Scarborough was irate at the “hypocrisy” of the statement because during his time in New Orleans in the middle of Katrina, he recalled, “a lot of people keeping their mouths shut because they didn't want to criticize President Bush.” [MP3 audio available here; WMV video for download here]
This outburst was in response to Karl Rove’s statement on Fox News that, “The president and his people are in charge of this under the Oil Spill Liability Act and they don’t have a plan.” Scarborough then hastily asserted, “Just keep your mouth shut. I'm not saying don't criticize the president, but if you were involved in Katrina, keep your mouth shut.”
Of course, during a post-Katrina interview with “NBC Nightly News” anchor Brian Williams, Scarborough felt no compulsion to keep his mouth shut in deference to the president. At the time, Scarborough asked if Williams found it an "ironic choice" to report “from a major American city where young children died of dehydration out on sidewalks, and now you've got the President of the United States delivering a speech to the nation from Jackson Square, an area largely untouched by Katrina's devastation.”
The mainstream media is of course replete with liberal opinionistas who criticize Republicans far more harshly than Democrats. That is nothing new. It is truly shocking, however, when supposedly "objective" news outlets employ even more egregious double standards than the openly-biased commentators.
The Wall Street Journal's James Taranto caught the Associated Press employing one such double standard over the weekend. The AP's Ben Feller penned quite a sob story about the president's response to the Gulf spill, saying that Obama is "having to work through unforeseen problems" and made sure to note that his "ability to calmly handle many competing issues simultaneously is viewed as one of his strengths."
A contrast with the AP's rheotroic on the Bush administration's response to Hurricane Katrina reveals quite a discrepany in the organization's views on the executive's accountability for natural disasters. That New York Times columnist Frank Rich and uber-liberal mudslinger Bill Maher have both had harsher words for the current president and his response to the Gulf spill speaks volumes.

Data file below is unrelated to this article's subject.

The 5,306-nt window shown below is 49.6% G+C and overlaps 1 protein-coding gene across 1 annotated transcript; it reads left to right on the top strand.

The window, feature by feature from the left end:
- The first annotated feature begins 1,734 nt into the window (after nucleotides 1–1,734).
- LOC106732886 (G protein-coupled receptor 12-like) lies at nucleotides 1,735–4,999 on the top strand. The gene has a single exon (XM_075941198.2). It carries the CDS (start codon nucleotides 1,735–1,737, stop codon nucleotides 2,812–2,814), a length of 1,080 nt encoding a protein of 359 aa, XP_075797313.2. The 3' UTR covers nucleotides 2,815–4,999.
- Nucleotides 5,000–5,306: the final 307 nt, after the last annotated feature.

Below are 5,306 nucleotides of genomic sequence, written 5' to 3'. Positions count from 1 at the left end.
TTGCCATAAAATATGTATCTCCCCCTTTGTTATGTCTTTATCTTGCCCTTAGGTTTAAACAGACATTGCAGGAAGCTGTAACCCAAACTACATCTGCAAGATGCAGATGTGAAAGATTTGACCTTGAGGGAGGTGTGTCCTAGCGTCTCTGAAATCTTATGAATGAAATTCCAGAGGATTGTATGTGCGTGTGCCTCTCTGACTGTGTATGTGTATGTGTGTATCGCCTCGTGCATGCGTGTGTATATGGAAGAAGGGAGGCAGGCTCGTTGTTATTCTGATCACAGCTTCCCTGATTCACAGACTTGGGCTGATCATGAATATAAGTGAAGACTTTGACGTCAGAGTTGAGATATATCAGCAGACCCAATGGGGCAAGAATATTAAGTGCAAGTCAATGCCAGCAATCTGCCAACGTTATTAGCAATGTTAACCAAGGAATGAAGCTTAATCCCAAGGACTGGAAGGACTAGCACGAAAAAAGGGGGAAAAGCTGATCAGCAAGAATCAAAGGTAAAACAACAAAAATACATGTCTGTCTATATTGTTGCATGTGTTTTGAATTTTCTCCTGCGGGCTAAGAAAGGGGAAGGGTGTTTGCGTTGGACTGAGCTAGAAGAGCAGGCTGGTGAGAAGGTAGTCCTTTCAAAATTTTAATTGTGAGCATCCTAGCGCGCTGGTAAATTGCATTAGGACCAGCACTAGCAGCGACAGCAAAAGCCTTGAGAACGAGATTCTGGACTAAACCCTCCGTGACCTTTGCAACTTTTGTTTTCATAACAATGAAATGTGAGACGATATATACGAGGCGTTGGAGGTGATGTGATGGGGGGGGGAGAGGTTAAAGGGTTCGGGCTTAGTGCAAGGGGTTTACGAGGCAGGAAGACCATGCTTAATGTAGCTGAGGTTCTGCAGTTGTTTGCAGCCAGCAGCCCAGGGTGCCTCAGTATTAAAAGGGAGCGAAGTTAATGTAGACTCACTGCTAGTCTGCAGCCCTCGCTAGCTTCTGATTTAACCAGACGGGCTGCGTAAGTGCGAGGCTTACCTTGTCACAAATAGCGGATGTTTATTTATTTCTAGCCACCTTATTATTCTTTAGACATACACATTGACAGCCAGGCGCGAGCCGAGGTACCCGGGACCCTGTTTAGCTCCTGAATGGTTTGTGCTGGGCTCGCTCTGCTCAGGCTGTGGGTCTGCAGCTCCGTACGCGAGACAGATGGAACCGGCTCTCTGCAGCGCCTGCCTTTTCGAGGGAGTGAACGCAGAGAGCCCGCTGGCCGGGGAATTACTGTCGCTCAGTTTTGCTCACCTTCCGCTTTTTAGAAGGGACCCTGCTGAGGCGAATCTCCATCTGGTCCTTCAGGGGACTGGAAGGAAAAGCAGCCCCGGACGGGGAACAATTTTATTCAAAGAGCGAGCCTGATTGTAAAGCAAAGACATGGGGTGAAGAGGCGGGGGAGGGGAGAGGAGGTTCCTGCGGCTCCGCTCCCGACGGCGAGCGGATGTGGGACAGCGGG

With the Gulf Coast oil spill appearing to spin out of control, the Obama-loving media are now working overtime to shelter the President from any possible blame.
Exhibit A: New York Times columnist Frank Rich's pathetic piece published Sunday.
Almost incomprehensibly, "Obama's Katrina? Maybe Worse" is more of hit piece on the Bush administration than a serious analysis of the failings of the current White House to do anything to prevent the environmental disaster slamming the Gulf Coast after that oil well exploded almost six weeks ago.
But that's just the beginning, for Rich actually ends up pointing fingers at Dick Cheney, Glenn Beck, Sarah Palin, the Tea Party, and Rand Paul:
On Saturday, the Associated Press informed its readers that President Obama cannot be expected to focus all of his attention on the Gulf Coast oil spill.
The reason? Presidents have to juggle a number of pressing issues at a time, and what with America being in a recession, Obama simply can't afford to give sole focus to this disaster.
Too bad the AP wasn't so understanding in 2005 when President Bush was perceived as being detached from the suffering in New Orleans after Hurricane Katrina. Back then, the wire service was quick to mention vacation plans and peddle accusations of the federal government not caring about the poor.
But what a difference with a Democrat in the White House: as BP's efforts to plug the leak continue to fail, there is increasing danger of Americans putting partial blame on an ineffective government - and we just can't have that.
The AP's Ben Feller helpfully published a reminder that there's more going on in the world than oil pumping into the water in the Gulf:
CNN's Anderson Cooper first defended the Obama administration's initial response to the Gulf oil leak and then criticized him from the left on Tuesday's AC360: "A month ago, it seemed like the federal government was on top of this. They were beating back claims...that this was Obama's Katrina." He later continued that "it doesn't seem like there's much pressure being applied to [BP], if it's there at all."
Cooper brought on CNN senior political analyst David Gergen and liberal presidential historian Douglas Brinkley for a panel discussion on the environmental disaster 25 minutes into the 10 pm Eastern hour. The anchor included his apologetic of the early response by the administration in his first question to Gergen: "David, I mean, a month ago, it seemed like the federal government was on top of this. They were beating back claims by conservatives that this was Obama's Katrina, and now, it seems that may have been premature."
On Friday’s The O’Reilly Factor on FNC, Good Morning America co-anchor George Stephanopoulos of ABC appeared as a guest and discussed President Obama’s reaction to the oil spill in the Gulf of Mexico. When host Bill O’Reilly asked if some of Obama’s recent attacks on oil companies amounted to "grandstanding," Stephanopoulos seemed to agree and pointed out that, since President Obama took office, his administration has approved "dozens of these projects without getting the proper environmental clearances," and characterized Obama as being "Reaganesque" in distancing himself from the problem: "He was kind of trying to do a little bit of a Reaganesque move there by blaming the federal government and separating himself a bit from the federal government."